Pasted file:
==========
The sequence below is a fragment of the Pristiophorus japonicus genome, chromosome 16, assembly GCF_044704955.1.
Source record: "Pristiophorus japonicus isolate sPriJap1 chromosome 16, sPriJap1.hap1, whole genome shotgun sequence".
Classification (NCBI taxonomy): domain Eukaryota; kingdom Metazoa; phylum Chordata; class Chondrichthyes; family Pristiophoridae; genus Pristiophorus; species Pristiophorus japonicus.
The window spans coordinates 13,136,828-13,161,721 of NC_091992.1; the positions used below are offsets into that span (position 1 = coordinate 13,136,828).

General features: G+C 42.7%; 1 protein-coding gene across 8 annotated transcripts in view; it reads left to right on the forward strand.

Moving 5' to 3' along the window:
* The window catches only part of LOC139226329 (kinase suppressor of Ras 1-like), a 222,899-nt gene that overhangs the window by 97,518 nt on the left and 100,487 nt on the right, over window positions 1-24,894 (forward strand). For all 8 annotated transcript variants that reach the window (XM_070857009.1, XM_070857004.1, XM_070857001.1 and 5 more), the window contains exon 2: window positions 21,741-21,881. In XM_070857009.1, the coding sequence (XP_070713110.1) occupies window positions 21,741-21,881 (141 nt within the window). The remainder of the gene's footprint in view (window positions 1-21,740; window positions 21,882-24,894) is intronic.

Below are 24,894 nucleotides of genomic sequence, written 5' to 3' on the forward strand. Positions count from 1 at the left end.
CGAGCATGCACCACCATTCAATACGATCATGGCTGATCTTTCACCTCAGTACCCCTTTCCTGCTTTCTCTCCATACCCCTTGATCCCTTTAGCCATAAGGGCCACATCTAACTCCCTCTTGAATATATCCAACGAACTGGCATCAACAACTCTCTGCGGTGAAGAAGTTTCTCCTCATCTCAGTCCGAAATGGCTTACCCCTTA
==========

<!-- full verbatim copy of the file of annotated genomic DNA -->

The sequence below is a fragment of the Pristiophorus japonicus genome, chromosome 16, assembly GCF_044704955.1.
Source record: "Pristiophorus japonicus isolate sPriJap1 chromosome 16, sPriJap1.hap1, whole genome shotgun sequence".
Classification (NCBI taxonomy): domain Eukaryota; kingdom Metazoa; phylum Chordata; class Chondrichthyes; family Pristiophoridae; genus Pristiophorus; species Pristiophorus japonicus.
The window spans coordinates 13,136,828-13,161,721 of NC_091992.1; the positions used below are offsets into that span (position 1 = coordinate 13,136,828).

General features: G+C 42.7%; 1 protein-coding gene across 8 annotated transcripts in view; it reads left to right on the forward strand.

Moving 5' to 3' along the window:
* The window catches only part of LOC139226329 (kinase suppressor of Ras 1-like), a 222,899-nt gene that overhangs the window by 97,518 nt on the left and 100,487 nt on the right, over window positions 1-24,894 (forward strand). For all 8 annotated transcript variants that reach the window (XM_070857009.1, XM_070857004.1, XM_070857001.1 and 5 more), the window contains exon 2: window positions 21,741-21,881. In XM_070857009.1, the coding sequence (XP_070713110.1) occupies window positions 21,741-21,881 (141 nt within the window). The remainder of the gene's footprint in view (window positions 1-21,740; window positions 21,882-24,894) is intronic.

Below are 24,894 nucleotides of genomic sequence, written 5' to 3' on the forward strand. Positions count from 1 at the left end.
CGAGCATGCACCACCATTCAATACGATCATGGCTGATCTTTCACCTCAGTACCCCTTTCCTGCTTTCTCTCCATACCCCTTGATCCCTTTAGCCATAAGGGCCACATCTAACTCCCTCTTGAATATATCCAACGAACTGGCATCAACAACTCTCTGCGGTGAAGAAGTTTCTCCTCATCTCAGTCCGAAATGGCTTACCCCTTA